SSH also includes SCP, which is a secure replacement for RCP, the remote copying tool, and SFTP, a secure replacement for FTP. SSH can also be used to tunnel other protocols, such as HTTP and SMTP, between machines. Several applications are discussed at the end of this section. Using this suite of programs instead of their older counterparts ensures that your remote communications to servers aren't being read. Eliminating the use Telnet and FTP on your network may be difficult, but the more you do it, the more secure you will be.
In order to use SSH, you must have a SSH server running on the machine you want to connect to and a SSH client on the machine you are connecting to. Regular FTP and Telnet clients won't connect to a SSH server. The client is built into most current Linux operating systems, although you may have to select this option when installing your OS. (See Chapter 2 for information on the SSH client.) The SSH server is usually optional and you have to select it when you install your OS. To determine if it is already installed, type ps and see if the sshd process is running. If not, you will have to install the server to allow connections to your machine via SSH.
Remember, to connect to your server via SSH you need to be running a compatible version of the SSH on the client end. Instructions on the installation and use of the SSH client are in Chapter 2.
Port Forwarding with OpenSSH
While SSH was primarily intended for Telnet-like command line interaction, it can also be used to set up a secure tunnel between two machines for any application. You can create a secure connection between two servers with the built-in port forwarding capability in SSH. For this to work, you must have SSH running on both ends of the connection. You can do with any service on any port with the following statement issued on the client end.
ssh -L local_port:local_host:remote_port remote_hostname
where you replace:
The -L option tells SSH to listen on the local_port on local_host and forward any connections to the remote_port on the remote_host. The -N option tells SSH not to try to log in, just to keep the connection open for forwarded traffic. The & runs the task in the background, so it will run as a system process and you can do other things on the machine. If the machine is rebooted, you will have to enter the command again unless you put it in the start-up script.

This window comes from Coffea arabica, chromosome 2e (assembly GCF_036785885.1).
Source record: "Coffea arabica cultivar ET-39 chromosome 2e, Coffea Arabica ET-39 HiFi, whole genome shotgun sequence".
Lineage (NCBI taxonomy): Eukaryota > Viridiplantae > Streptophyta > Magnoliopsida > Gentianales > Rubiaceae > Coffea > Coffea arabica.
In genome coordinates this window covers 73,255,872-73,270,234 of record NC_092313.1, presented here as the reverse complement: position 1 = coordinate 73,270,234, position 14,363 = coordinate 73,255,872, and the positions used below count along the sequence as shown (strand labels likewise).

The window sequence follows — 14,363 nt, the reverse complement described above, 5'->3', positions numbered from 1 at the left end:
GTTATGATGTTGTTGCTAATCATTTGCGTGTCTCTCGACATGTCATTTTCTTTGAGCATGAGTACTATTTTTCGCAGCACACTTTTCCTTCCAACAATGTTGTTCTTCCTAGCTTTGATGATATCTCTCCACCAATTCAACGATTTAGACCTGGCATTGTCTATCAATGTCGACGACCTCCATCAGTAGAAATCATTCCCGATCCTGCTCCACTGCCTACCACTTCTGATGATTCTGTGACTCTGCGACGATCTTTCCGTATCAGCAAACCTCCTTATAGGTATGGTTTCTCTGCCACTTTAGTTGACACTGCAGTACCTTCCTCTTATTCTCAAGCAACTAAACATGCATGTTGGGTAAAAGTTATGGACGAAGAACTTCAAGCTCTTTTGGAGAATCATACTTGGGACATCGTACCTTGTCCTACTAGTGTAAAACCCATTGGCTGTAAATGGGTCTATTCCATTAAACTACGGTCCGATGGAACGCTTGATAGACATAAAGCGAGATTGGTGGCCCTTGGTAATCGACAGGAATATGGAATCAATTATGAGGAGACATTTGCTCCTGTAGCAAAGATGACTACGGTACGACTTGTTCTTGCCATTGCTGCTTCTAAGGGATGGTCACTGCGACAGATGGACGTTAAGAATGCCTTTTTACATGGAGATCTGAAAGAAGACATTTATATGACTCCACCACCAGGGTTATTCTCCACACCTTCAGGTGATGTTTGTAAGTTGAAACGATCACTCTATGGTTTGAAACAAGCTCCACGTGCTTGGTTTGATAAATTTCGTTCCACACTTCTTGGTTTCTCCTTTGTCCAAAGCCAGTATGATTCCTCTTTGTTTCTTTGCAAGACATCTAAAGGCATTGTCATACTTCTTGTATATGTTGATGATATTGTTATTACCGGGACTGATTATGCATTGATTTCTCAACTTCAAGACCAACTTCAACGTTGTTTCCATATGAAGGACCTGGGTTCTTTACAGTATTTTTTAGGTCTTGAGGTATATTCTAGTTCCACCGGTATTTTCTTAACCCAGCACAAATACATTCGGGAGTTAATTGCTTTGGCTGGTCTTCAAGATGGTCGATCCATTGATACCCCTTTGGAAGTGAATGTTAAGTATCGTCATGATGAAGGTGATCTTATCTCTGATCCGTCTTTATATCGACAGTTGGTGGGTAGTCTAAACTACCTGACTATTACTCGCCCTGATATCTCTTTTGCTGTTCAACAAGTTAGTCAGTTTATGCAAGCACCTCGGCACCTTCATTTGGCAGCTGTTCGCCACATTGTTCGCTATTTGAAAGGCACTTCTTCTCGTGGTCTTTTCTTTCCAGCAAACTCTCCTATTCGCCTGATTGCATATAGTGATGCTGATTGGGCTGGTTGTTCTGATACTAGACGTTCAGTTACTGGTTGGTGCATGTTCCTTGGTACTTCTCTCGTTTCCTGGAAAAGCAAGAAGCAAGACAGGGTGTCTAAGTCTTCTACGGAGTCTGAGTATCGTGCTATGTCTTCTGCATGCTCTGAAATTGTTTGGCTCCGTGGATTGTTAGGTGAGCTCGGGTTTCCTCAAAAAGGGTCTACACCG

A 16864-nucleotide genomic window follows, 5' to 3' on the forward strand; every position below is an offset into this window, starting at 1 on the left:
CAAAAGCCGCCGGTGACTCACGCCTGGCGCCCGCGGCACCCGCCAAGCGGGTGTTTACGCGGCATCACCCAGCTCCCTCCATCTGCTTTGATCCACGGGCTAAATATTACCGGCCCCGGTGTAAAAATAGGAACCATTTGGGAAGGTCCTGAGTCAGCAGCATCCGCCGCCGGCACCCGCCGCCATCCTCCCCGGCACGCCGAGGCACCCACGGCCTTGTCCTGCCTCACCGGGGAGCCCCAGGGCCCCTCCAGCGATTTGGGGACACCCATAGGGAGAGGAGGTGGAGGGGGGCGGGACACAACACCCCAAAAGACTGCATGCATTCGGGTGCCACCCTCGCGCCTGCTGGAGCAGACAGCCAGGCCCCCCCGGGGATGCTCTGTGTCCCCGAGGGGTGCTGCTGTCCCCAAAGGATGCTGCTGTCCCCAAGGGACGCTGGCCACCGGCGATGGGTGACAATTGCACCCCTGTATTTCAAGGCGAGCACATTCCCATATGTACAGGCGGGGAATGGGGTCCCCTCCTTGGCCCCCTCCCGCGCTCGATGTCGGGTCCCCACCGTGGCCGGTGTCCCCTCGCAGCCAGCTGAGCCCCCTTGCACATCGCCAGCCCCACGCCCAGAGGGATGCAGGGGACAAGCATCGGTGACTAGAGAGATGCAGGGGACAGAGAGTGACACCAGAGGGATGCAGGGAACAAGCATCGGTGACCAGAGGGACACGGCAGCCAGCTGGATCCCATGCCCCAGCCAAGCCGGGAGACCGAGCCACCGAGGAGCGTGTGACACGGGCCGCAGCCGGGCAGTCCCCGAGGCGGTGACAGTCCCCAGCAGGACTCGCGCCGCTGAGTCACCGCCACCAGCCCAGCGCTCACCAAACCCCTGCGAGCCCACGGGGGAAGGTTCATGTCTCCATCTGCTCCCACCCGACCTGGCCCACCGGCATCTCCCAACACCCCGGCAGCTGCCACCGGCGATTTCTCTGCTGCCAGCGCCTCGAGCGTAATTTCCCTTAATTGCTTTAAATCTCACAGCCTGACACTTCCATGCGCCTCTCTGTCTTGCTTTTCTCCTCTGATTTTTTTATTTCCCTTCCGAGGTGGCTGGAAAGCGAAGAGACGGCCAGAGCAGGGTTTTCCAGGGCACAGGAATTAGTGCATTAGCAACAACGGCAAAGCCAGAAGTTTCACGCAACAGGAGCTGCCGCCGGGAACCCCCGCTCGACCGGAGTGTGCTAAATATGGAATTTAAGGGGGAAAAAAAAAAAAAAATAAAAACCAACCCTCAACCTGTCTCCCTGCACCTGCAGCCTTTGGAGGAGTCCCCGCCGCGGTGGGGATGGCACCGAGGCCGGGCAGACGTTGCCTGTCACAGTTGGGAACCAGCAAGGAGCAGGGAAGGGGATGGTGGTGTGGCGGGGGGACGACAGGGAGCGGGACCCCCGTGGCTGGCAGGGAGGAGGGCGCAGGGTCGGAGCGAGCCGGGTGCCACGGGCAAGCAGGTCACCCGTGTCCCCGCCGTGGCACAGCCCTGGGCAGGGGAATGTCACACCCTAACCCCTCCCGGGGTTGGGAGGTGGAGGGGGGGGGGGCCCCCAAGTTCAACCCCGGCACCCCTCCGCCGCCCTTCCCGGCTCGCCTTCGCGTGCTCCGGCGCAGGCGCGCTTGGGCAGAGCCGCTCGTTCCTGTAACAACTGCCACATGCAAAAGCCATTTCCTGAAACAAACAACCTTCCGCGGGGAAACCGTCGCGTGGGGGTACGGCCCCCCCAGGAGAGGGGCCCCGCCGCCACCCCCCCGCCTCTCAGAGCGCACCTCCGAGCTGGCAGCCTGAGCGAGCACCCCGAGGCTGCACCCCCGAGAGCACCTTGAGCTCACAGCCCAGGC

Using this method, you do not need a login on the remote end to establish the encrypted connection to the remote server. You will need appropriate credentials for anything you want to do over the forwarded port if they are required.
The following are two examples to show how this works.
Example 1: Creating an Encrypted E-mail Connection with OpenSSH
Normally, e-mail is sent over port 25 unencrypted. Let's say you want to encrypt this connection instead. The way to do this is to use SSH to set up an encrypted tunnel for any traffic bound for port 25 traffic on your mail server. Using the above format and assuming your mail server has IP address 192.168.1.2, the correct command would be:
ssh –L 5000:localhost:25 192.168.1.2 –N &
This sets up port 5000 on your local machine as the port that would tunnel the mail port (25) to your remote mail server. So if you set up your mail client to connect to localhost:5000 instead of the default mail port, SSH will automatically forward the traffic to port 25 on your mail server using SSH to encrypt it. Now, you can receive and send mail to this machine without worry of having your mail read off of the wire.
Example 2: Creating a Secure Web Connection
What if you want to connect your Web server for a secure transaction? If the server wasn't set up to do SSL, you could still use SSH to securely tunnel your Web traffic to the server. If your Web server is located at 192.168.1.3, the command string looks like this:
ssh –L 5000:localhost:80 192.168.1.3 –N &
Now you can connect by entering localhost:5000 in your Web browser, and you will actually be forwarded via a secure tunnel to port (80) on the remote machine. You can port forward several different ports on the same machine. For example:
ssh –L 5000:localhost:5000:25 –L 5001:localhost:80 192.168.1.2 –N &
will forward all traffic on port 5000 locally to the mail port on 192.168.1.2, and all traffic to port 5001 to port 80 on the remote machine. Of course, this example assumes you have a mail account on the remote server.
As you can see, SSH works great for creating a secure connection between two machines for just about any protocol. However, what if you want to encrypt all traffic, regardless of what port or service? In this case, setting up a virtual private network makes more sense.